Cucumbers are a member of the cucurbitaceae family, which also includes melons and squashes.
Cucumbers are classified as either slicing or pickling type. The pickling varieties can be eaten fresh also, but they also hold their texture well in processing.
The bush type of cucumbers grow well in containers. Redwood or plastic containers work better than clay because cucumbers need a lot of water and clay pots lose a lot of water out the sides. Black pots will get too hot in the sun, so avoid that color. Make sure the pot has drainage holes in the bottom, and if possible, elevate the pot 4 inches off the ground.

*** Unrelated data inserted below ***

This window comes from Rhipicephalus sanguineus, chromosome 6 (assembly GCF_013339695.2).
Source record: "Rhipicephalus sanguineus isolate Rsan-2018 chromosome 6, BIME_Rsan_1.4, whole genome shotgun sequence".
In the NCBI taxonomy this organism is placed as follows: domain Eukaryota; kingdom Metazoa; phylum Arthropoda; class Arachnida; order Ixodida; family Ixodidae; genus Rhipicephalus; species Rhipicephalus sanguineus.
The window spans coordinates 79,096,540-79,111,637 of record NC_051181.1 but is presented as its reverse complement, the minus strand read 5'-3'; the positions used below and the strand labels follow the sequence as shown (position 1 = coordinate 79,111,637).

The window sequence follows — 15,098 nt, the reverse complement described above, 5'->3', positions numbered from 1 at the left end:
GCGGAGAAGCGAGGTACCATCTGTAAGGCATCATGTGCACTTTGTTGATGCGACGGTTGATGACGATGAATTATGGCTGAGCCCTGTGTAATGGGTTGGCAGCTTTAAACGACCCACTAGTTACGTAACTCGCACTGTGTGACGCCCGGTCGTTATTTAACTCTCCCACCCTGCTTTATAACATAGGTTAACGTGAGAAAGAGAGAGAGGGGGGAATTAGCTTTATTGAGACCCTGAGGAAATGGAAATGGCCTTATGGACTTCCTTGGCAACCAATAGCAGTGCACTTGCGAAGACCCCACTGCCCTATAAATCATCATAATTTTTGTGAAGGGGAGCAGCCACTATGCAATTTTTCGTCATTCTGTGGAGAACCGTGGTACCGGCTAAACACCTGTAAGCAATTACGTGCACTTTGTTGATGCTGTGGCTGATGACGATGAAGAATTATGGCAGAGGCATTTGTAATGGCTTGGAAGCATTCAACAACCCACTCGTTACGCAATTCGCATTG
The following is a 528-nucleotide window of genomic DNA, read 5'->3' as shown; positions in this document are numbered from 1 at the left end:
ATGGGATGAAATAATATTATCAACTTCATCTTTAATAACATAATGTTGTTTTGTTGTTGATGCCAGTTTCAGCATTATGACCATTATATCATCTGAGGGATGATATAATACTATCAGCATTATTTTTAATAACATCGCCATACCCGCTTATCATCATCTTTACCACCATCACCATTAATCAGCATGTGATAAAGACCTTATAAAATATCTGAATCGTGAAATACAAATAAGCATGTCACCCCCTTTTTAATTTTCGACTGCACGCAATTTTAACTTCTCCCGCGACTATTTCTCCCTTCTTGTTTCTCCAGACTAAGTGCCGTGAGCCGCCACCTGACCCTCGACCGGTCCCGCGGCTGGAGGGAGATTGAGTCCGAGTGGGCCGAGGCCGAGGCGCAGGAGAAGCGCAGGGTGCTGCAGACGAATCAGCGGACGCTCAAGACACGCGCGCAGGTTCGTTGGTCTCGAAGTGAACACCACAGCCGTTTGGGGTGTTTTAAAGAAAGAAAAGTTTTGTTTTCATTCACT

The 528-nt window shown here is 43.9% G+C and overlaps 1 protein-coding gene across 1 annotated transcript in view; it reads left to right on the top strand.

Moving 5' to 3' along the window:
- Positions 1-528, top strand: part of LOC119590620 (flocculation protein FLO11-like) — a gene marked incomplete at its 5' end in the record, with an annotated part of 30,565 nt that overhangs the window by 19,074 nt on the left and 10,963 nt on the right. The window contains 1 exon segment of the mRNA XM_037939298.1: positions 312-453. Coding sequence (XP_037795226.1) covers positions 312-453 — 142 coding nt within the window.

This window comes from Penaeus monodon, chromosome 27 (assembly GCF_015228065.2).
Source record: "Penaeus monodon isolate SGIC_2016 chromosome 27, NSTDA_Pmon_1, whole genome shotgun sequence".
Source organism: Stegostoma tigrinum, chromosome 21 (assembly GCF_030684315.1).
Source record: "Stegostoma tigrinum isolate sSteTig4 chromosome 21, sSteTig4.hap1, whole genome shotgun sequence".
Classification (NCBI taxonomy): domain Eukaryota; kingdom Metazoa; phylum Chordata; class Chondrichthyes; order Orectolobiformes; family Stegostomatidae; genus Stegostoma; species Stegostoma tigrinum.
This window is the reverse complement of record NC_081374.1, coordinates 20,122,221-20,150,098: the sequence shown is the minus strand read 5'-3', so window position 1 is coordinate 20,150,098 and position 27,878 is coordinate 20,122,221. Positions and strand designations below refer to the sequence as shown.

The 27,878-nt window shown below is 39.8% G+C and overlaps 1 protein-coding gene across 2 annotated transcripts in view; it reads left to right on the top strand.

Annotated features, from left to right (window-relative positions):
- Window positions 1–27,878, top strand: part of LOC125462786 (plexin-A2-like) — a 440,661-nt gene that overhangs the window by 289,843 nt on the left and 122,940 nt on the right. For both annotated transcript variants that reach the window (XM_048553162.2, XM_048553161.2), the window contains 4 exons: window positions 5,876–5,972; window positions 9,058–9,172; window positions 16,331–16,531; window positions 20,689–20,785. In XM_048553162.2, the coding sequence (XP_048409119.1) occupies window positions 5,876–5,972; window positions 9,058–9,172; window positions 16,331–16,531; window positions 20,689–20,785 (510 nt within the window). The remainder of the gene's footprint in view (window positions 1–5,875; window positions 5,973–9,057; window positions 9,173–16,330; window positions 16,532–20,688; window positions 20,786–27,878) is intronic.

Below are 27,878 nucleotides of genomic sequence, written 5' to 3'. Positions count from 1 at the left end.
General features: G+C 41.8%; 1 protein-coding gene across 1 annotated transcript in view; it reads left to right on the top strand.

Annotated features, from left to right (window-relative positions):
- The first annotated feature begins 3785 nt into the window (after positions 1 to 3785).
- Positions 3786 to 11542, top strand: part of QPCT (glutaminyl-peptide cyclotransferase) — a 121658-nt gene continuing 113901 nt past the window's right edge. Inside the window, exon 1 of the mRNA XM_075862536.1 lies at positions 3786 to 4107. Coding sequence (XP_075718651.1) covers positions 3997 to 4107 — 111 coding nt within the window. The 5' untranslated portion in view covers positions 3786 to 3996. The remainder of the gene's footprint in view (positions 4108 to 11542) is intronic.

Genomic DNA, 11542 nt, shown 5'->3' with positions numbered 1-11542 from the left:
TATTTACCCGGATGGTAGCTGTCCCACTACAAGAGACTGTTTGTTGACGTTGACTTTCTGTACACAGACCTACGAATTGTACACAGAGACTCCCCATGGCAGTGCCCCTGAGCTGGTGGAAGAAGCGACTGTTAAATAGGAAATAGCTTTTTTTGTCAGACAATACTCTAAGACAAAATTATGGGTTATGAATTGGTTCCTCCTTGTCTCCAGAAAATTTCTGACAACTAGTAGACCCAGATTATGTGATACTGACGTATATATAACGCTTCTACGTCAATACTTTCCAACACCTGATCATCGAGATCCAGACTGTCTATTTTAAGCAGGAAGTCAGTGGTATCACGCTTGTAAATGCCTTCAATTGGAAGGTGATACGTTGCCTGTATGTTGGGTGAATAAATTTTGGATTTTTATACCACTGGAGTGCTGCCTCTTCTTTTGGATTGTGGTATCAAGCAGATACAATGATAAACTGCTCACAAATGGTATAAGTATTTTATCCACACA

Cucumbers originated in India and have been cultivated for about 3,000 years in Western Asia. Records of cucumber cultivation appear in France in the 9th century, England in the 14th century, and in North America by the mid-16th century.
Most of the distinct types of cucumber grown today were known at least 400 years ago. Present forms range from thick, stubby little fruits, three to four inches long, up to the great English greenhouse varieties that often reach a length of nearly two feet.
The most popular European and American varieties now have smooth, dark-green skin. Some Russian varieties are short, thick, and have a rough, netted brown skin. Large white varieties of a thick, irregular shape were grown in France in the 19th century for use in cosmetics. That form is supposed to have reached northern Europe from Spain.